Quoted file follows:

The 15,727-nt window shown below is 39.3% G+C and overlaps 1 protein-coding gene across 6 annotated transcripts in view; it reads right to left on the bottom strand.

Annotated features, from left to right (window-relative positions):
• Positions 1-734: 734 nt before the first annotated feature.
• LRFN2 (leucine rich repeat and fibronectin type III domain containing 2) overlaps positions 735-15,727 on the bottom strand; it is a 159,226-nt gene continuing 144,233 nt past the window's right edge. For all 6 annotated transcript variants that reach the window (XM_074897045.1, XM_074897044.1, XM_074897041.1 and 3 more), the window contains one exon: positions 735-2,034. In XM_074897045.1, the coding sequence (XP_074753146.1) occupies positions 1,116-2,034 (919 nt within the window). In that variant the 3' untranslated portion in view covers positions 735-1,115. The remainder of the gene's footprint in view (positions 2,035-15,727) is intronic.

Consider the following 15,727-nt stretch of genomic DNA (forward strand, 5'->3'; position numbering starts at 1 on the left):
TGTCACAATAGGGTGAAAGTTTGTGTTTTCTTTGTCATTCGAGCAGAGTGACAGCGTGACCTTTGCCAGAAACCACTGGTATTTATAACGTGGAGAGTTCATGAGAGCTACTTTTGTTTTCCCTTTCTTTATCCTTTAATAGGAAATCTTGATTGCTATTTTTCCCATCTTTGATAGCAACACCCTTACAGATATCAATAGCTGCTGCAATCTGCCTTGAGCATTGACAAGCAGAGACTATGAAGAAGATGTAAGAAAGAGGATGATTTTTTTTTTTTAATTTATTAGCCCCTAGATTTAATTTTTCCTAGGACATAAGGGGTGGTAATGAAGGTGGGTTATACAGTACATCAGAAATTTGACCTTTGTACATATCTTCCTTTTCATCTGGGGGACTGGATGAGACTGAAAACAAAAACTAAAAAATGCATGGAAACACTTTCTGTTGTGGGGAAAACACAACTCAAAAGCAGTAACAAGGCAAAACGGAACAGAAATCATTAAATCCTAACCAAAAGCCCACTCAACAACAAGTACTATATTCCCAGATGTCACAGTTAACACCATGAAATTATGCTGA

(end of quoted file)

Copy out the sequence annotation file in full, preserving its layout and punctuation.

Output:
The 15,727-nt window shown below is 39.3% G+C and overlaps 1 protein-coding gene across 6 annotated transcripts in view; it reads right to left on the bottom strand.

Annotated features, from left to right (window-relative positions):
• Positions 1-734: 734 nt before the first annotated feature.
• LRFN2 (leucine rich repeat and fibronectin type III domain containing 2) overlaps positions 735-15,727 on the bottom strand; it is a 159,226-nt gene continuing 144,233 nt past the window's right edge. For all 6 annotated transcript variants that reach the window (XM_074897045.1, XM_074897044.1, XM_074897041.1 and 3 more), the window contains one exon: positions 735-2,034. In XM_074897045.1, the coding sequence (XP_074753146.1) occupies positions 1,116-2,034 (919 nt within the window). In that variant the 3' untranslated portion in view covers positions 735-1,115. The remainder of the gene's footprint in view (positions 2,035-15,727) is intronic.

Consider the following 15,727-nt stretch of genomic DNA (forward strand, 5'->3'; position numbering starts at 1 on the left):
TGTCACAATAGGGTGAAAGTTTGTGTTTTCTTTGTCATTCGAGCAGAGTGACAGCGTGACCTTTGCCAGAAACCACTGGTATTTATAACGTGGAGAGTTCATGAGAGCTACTTTTGTTTTCCCTTTCTTTATCCTTTAATAGGAAATCTTGATTGCTATTTTTCCCATCTTTGATAGCAACACCCTTACAGATATCAATAGCTGCTGCAATCTGCCTTGAGCATTGACAAGCAGAGACTATGAAGAAGATGTAAGAAAGAGGATGATTTTTTTTTTTTAATTTATTAGCCCCTAGATTTAATTTTTCCTAGGACATAAGGGGTGGTAATGAAGGTGGGTTATACAGTACATCAGAAATTTGACCTTTGTACATATCTTCCTTTTCATCTGGGGGACTGGATGAGACTGAAAACAAAAACTAAAAAATGCATGGAAACACTTTCTGTTGTGGGGAAAACACAACTCAAAAGCAGTAACAAGGCAAAACGGAACAGAAATCATTAAATCCTAACCAAAAGCCCACTCAACAACAAGTACTATATTCCCAGATGTCACAGTTAACACCATGAAATTATGCTGA